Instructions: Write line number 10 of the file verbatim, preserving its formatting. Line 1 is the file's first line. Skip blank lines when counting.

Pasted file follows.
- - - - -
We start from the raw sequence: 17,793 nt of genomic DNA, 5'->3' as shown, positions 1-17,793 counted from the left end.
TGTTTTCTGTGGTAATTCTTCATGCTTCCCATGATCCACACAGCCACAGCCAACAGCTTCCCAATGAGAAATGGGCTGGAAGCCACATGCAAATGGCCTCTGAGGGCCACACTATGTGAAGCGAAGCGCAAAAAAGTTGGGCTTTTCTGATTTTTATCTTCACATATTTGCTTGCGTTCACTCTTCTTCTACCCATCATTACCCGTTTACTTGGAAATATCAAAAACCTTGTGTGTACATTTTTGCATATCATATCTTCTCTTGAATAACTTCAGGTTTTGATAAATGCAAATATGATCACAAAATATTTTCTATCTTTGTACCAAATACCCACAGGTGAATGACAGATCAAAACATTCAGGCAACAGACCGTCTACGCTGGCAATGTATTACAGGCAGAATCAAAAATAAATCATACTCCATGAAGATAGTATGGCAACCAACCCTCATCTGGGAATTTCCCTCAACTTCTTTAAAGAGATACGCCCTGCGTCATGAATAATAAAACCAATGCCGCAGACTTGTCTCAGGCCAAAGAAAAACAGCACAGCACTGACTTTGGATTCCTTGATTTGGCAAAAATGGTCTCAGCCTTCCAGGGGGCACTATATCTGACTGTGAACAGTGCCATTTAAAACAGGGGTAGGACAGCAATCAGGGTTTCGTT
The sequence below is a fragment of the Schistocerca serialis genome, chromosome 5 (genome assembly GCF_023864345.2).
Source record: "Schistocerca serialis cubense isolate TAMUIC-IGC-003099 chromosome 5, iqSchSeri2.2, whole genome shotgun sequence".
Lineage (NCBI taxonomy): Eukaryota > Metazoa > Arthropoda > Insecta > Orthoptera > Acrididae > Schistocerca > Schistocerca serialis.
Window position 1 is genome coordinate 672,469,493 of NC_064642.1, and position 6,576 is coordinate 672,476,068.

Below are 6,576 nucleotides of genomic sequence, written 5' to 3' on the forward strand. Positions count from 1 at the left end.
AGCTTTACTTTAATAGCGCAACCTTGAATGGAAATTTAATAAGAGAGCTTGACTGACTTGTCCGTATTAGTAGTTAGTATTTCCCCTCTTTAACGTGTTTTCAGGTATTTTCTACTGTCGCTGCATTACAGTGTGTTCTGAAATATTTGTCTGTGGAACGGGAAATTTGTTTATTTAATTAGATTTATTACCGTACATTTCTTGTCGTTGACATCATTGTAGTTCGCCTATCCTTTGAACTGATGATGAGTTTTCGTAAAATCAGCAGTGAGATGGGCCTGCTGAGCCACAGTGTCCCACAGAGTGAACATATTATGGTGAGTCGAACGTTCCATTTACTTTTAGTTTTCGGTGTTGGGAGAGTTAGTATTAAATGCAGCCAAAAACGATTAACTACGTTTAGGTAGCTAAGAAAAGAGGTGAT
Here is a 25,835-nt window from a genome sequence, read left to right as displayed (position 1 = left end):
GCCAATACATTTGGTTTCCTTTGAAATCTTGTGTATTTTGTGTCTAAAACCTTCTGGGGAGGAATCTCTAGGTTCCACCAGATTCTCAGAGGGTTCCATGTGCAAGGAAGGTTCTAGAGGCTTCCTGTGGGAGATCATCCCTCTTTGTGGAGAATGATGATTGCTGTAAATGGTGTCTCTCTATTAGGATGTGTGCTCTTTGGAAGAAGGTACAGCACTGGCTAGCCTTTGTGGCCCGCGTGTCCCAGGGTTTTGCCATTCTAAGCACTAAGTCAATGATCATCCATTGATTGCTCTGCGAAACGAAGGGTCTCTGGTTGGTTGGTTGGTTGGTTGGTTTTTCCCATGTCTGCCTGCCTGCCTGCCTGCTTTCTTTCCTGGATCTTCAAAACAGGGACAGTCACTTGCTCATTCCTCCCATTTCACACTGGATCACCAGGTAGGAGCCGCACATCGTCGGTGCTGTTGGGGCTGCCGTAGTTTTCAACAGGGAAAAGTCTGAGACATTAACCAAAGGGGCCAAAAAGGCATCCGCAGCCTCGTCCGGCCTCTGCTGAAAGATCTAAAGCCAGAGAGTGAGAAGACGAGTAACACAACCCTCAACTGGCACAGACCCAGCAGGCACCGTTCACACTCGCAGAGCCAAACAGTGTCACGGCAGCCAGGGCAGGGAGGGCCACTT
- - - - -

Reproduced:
GCCAATACATTTGGTTTCCTTTGAAATCTTGTGTATTTTGTGTCTAAAACCTTCTGGGGAGGAATCTCTAGGTTCCACCAGATTCTCAGAGGGTTCCATGTGCAAGGAAGGTTCTAGAGGCTTCCTGTGGGAGATCATCCCTCTTTGTGGAGAATGATGATTGCTGTAAATGGTGTCTCTCTATTAGGATGTGTGCTCTTTGGAAGAAGGTACAGCACTGGCTAGCCTTTGTGGCCCGCGTGTCCCAGGGTTTTGCCATTCTAAGCACTAAGTCAATGATCATCCATTGATTGCTCTGCGAAACGAAGGGTCTCTGGTTGGTTGGTTGGTTGGTTGGTTTTTCCCATGTCTGCCTGCCTGCCTGCCTGCTTTCTTTCCTGGATCTTCAAAACAGGGACAGTCACTTGCTCATTCCTCCCATTTCACACTGGATCACCAGGTAGGAGCCGCACATCGTCGGTGCTGTTGGGGCTGCCGTAGTTTTCAACAGGGAAAAGTCTGAGACATTAACCAAAGGGGCCAAAAAGGCATCCGCAGCCTCGTCCGGCCTCTGCTGAAAGATCTAAAGCCAGAGAGTGAGAAGACGAGTAACACAACCCTCAACTGGCACAGACCCAGCAGGCACCGTTCACACTCGCAGAGCCAAACAGTGTCACGGCAGCCAGGGCAGGGAGGGCCACTT